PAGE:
The government plans to transform Islamic schools into regular ones but opposition politicians say the move is an attack on Muslims.
An Indian state ruled by Prime Minister Narendra Modi's Hindu nationalist party has passed a law abolishing all Islamic schools, saying they provided substandard education.
Opposition politicians criticised the move and said it reflected the government's anti-Muslim attitude in the Hindu-majority country.
More than 700 of the schools, known as madrasas, in northeastern Assam will be shut by April, the state's education minister Himanta Biswa Sarma told the local assembly.
"We need more doctors, police officers, bureaucrats, and teachers, from the minority Muslim community rather than Imams for mosques," said Sarma, a rising star in Modi's Bharatiya Janata Party (BJP).
The government would convert them to regular schools as education provided in the madrasas could not prepare anyone for "the temporal world and its earthly concerns", he said.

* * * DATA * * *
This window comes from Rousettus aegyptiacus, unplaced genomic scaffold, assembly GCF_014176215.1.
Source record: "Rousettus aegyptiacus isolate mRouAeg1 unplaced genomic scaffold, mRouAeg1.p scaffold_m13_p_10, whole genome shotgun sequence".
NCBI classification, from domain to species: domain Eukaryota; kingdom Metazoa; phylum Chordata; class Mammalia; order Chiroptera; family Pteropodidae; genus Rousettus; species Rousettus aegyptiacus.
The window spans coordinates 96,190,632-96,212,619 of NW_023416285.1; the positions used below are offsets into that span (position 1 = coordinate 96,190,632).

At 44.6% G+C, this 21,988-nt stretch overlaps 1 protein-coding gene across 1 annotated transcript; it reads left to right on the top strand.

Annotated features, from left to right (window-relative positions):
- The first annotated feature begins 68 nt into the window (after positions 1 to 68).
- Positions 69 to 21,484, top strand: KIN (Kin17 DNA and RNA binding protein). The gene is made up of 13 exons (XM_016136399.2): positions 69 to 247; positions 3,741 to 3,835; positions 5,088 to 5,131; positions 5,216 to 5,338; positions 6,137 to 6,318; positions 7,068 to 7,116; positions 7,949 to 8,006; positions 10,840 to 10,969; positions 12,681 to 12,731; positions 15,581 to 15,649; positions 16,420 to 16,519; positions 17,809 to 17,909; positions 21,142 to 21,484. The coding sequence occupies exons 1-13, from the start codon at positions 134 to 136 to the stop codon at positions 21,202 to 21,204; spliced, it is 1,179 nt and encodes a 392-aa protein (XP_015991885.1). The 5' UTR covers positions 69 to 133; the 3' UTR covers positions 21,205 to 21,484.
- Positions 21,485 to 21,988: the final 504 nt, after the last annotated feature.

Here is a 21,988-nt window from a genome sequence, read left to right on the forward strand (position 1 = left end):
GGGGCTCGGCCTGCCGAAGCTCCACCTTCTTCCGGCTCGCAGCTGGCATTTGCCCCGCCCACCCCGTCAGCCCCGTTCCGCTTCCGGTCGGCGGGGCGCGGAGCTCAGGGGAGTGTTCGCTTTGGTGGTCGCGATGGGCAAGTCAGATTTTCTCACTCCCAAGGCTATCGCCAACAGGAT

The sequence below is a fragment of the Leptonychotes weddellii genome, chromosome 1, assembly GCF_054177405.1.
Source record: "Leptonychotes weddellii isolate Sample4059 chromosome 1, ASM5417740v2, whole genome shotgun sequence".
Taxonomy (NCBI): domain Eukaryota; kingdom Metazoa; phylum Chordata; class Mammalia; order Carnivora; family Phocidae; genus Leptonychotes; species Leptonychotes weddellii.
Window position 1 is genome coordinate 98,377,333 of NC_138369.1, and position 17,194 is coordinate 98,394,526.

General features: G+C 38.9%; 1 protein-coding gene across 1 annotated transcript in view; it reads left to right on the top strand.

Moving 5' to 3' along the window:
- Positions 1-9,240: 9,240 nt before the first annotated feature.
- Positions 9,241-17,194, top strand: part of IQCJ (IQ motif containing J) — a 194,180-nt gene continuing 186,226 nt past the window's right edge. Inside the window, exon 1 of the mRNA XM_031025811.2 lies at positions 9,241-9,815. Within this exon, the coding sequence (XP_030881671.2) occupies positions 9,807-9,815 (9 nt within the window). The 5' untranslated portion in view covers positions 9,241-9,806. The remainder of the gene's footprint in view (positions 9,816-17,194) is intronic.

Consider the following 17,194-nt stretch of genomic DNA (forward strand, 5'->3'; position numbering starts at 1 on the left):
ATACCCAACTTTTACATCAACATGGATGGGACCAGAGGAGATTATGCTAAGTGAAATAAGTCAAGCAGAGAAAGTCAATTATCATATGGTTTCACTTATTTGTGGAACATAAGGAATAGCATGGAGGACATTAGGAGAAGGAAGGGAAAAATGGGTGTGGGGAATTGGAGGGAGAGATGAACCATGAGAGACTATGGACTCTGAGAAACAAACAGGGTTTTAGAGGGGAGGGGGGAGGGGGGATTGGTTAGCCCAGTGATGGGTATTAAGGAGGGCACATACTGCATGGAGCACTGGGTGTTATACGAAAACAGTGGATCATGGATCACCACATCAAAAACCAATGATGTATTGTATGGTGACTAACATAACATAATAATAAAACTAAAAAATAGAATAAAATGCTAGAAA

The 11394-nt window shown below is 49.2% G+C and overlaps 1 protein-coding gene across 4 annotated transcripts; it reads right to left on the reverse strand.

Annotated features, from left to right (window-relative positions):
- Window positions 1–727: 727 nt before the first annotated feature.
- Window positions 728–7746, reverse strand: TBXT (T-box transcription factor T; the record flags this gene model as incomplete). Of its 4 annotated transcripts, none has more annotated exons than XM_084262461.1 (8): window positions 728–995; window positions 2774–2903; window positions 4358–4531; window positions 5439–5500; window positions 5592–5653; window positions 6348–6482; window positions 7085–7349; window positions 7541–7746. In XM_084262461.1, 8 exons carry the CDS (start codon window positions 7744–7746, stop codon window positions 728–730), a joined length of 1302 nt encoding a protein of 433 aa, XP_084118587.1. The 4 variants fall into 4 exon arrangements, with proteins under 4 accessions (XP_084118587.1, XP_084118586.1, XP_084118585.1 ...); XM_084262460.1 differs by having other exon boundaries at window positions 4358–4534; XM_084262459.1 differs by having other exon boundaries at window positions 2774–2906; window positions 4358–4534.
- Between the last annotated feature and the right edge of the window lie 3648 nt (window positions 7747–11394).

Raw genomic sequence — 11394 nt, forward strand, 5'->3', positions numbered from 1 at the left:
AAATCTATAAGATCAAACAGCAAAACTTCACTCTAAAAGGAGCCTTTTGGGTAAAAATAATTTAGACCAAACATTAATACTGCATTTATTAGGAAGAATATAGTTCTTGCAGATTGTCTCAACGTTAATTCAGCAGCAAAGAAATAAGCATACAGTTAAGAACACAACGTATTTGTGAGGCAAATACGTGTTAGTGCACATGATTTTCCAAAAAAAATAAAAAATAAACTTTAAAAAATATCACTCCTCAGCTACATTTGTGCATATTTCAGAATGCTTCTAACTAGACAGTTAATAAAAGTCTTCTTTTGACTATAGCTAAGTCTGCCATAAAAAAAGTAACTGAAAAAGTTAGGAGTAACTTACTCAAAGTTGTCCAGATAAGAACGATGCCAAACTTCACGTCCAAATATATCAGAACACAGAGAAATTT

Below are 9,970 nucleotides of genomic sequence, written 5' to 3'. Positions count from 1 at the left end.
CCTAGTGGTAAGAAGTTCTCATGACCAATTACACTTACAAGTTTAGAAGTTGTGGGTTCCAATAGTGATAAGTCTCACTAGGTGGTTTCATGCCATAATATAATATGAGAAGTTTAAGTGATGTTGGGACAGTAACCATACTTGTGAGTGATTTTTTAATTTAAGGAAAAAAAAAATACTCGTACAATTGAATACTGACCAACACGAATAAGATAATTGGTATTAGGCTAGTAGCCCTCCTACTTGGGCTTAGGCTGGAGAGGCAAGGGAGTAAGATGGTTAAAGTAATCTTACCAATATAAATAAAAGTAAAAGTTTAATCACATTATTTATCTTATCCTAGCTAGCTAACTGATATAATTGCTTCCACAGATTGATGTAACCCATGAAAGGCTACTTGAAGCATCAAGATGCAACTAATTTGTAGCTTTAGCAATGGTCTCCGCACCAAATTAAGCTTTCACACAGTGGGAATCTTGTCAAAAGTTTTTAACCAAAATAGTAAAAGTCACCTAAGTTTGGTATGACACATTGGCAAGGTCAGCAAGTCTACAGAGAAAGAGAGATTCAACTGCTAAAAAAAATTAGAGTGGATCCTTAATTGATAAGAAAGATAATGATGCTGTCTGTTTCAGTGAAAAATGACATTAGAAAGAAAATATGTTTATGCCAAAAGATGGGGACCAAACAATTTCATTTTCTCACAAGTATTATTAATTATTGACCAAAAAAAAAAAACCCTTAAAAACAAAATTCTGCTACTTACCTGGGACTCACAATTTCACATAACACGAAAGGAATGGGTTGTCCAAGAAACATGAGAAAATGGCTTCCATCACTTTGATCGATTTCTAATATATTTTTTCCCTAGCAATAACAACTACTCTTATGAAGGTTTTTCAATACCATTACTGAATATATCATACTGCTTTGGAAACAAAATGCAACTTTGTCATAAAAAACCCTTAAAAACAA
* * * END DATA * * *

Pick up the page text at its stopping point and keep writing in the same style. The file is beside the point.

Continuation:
"The idea is to wipe out Muslims," said Wajed Ali Choudhury, a lawmaker from the opposition Congress party.
'Love Jihad' laws
Last month, Uttar Pradesh state became the first Indian province to pass a law against forced or fraudulent religious conversions, laying out prison terms for anyone compelling others to convert their faith or luring them into these conversions through marriage.
The anti-conversion law does not name any religion but critics call it anti-Islam for being solely imposed with the objective of preventing "Love Jihad," which hardline Hindu groups describe as a conspiracy to convert gullible Hindu women to Islam by misleading them with promises of love and marriage.
The BJP-led government in Madhya Pradesh has also said that it is proposing a jail term of 10 years for anyone found guilty of using marriage to force someone to change religion.
At least four other Indian states, Madhya Pradesh, Haryana, Karnataka and Assam have said that they are planning to bring in similar anti-conversion laws.
More than 100 retired senior civil servants and diplomats on Tuesday urged the BJP government in Uttar Pradesh to repeal the new law, which is seen as aimed against Muslims.